As volunteers across Los Angeles County fanned out to count the number of our friends and neighbors who are living without permanent, stable housing, our legislators in Sacramento failed once again to approve a bill that could do more to house people than any other.
The More Homes Act, better known as SB 50, would have legalized fourplexes in areas across the state where the only type of housing that is currently allowed is a single family house, and allowed mid-sized apartment buildings in areas near transit. Senator Scott Wiener of San Francisco amended his bill to give cities more control over the details, but the basic goal remained the same: California cannot end the housing crisis without allowing more homes to be built where they are needed most.
Since 1964, Santa Monica has only added about 8,000 new residents, despite adding many times that number of jobs. Today, the population more than doubles during the day as workers flow in from across Southern California, more and more of them becoming “super commuters” who endure hours behind the wheel each day just getting to and from work.
These commutes are challenging our employers—both private and public sector—in their efforts to attract and retain talented workers. Servers and bartenders, teachers and first responders are increasingly faced with the same challenge of finding available and affordable housing within a reasonable distance of where they work. The future Santa Monica workforce—kids who are born and raised here—can’t afford to start their careers and families here.
SB 50 was designed to address these challenges by unlocking prime, coastal land that is currently reserved exclusively for those who own detached houses, especially land that surrounds mass transit. By allowing more people to live closer to their jobs and to train and bus stops, we can begin shrinking these super commutes and stop putting new housing in fire-prone rural areas.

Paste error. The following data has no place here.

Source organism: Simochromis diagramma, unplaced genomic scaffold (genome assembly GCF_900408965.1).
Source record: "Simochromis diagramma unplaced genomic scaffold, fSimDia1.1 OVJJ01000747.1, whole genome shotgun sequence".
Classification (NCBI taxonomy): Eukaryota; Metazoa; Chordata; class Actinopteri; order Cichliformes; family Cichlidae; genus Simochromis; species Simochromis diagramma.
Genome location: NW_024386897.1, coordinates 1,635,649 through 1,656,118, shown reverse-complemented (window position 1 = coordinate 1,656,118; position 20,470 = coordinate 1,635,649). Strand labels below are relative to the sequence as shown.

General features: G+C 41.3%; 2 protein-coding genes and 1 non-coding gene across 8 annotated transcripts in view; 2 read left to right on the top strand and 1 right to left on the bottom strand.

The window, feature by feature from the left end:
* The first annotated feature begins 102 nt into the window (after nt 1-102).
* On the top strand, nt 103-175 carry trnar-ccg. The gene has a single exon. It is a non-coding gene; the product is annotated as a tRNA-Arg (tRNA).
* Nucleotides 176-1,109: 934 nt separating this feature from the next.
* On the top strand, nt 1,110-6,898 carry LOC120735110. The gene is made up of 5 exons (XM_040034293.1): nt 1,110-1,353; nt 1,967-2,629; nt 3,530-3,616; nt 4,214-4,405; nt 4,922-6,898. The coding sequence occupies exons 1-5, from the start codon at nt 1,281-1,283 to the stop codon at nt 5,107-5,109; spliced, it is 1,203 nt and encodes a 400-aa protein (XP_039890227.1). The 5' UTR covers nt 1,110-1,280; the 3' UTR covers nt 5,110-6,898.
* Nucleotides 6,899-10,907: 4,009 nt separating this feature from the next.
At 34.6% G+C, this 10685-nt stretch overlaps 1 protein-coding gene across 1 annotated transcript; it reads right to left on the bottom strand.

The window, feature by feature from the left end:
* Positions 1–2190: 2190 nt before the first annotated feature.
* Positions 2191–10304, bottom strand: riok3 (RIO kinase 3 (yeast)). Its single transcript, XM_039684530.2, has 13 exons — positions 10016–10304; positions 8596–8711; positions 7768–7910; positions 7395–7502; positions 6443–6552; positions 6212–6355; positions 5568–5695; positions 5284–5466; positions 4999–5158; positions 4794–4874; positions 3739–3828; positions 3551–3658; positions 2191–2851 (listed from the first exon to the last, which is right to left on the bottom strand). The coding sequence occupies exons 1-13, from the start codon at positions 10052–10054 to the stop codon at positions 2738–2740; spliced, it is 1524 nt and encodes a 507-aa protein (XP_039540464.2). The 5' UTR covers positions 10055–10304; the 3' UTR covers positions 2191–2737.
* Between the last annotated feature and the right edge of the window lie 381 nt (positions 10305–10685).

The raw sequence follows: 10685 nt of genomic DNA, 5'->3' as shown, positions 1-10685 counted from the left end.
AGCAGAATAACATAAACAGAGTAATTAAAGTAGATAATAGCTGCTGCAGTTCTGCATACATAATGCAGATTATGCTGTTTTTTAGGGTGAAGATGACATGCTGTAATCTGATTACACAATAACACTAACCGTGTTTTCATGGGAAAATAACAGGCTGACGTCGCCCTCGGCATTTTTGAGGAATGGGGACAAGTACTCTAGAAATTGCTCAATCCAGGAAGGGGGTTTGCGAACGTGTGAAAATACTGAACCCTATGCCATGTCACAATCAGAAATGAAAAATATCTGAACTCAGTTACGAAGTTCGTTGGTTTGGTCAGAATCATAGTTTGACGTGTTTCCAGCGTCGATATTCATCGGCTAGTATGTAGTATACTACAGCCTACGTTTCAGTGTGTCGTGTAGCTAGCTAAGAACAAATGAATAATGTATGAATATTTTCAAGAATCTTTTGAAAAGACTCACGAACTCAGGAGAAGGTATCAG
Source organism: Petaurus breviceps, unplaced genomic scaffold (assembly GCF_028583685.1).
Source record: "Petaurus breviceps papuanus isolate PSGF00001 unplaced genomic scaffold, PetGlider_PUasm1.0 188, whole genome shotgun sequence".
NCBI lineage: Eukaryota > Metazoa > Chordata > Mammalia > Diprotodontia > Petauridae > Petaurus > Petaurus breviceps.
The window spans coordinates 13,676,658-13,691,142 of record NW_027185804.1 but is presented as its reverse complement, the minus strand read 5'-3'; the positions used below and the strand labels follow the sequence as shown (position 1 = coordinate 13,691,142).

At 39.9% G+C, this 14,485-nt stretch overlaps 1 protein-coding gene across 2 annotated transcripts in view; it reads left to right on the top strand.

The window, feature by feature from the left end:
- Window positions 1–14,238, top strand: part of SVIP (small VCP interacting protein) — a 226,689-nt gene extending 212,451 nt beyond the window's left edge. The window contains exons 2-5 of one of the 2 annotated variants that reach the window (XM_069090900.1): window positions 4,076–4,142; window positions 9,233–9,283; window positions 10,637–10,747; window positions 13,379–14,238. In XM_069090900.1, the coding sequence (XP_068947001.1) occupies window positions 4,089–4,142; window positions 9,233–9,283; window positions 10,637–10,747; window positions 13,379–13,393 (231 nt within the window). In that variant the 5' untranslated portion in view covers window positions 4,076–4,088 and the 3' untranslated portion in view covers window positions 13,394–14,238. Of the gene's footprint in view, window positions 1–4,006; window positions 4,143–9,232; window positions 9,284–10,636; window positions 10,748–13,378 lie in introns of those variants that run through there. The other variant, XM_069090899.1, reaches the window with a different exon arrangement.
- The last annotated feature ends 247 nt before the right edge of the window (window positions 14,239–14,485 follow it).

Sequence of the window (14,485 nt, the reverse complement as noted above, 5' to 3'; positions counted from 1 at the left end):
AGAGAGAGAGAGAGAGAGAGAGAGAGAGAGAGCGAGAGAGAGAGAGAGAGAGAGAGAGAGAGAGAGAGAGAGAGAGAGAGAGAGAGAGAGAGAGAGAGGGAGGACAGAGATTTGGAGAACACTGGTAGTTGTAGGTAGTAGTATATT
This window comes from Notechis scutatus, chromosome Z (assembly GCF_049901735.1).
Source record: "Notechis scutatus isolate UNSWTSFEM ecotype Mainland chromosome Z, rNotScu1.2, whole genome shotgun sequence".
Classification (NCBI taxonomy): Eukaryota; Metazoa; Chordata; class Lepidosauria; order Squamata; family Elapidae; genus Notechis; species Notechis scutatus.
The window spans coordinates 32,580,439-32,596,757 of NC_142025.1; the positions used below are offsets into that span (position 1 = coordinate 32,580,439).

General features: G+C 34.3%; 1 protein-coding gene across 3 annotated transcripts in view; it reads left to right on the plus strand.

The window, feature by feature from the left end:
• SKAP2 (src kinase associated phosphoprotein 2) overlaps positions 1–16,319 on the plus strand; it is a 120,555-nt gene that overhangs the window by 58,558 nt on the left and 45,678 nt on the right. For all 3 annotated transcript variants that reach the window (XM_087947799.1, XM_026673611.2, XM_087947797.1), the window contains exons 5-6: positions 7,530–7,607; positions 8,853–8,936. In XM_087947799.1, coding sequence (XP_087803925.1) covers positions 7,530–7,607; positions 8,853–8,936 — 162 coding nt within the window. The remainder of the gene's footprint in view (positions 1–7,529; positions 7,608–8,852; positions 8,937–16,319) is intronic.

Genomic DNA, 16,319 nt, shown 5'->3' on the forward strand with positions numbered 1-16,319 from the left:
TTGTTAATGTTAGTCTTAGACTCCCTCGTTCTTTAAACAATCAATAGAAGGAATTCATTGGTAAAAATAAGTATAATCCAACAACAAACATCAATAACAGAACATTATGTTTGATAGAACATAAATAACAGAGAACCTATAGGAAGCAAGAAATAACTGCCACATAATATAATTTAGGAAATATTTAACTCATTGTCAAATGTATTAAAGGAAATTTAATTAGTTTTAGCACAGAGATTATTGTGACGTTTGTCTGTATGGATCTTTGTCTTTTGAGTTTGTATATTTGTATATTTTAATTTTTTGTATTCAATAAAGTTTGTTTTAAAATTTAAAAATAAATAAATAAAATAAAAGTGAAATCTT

Other state laws are mandating that all cities increase their housing production, but without any tools for them to get there. SB 50 was that tool. Santa Monica cannot plan for the 9,000 additional units it is being required to—more than it has added over the past 55 years—if so much of the city remains cordoned off to any kind of density.
The status quo—squeezing apartments into tiny areas of land, while the rest of the state is set aside for sprawling houses—has displaced thousands of Californians from their neighborhoods, and from their homes. 600,000 people in Los Angeles County spend 90% of their income on housing. They are one hiccup away from becoming homeless.
Senator Wiener included robust protections for existing renters to ensure that older buildings are not knocked down for new ones. And cities like Santa Monica could continue to enforce their inclusionary zoning policies, ensuring that whatever gets built, some units will be set aside for renters with the lowest incomes.
Despite the urgency of the situation, and the unprecedented protections put in place to prevent existing renters from being displaced, SB 50 died in January, the third year in a row Sen. Wiener’s signature housing bill has failed to advance.
This is unacceptable. Californians cannot wait another year for bold action on housing. Governor Gavin Newsom called for legislation this year to cut the red tape that so often stifles construction for years, and for increasing density near transit and jobs.
Over 60% of Californians support these types of changes. As the Governor said, It is time for California to say “yes” to housing.
Laurel Rosen is CEO of the Santa Monica Chamber of Commerce.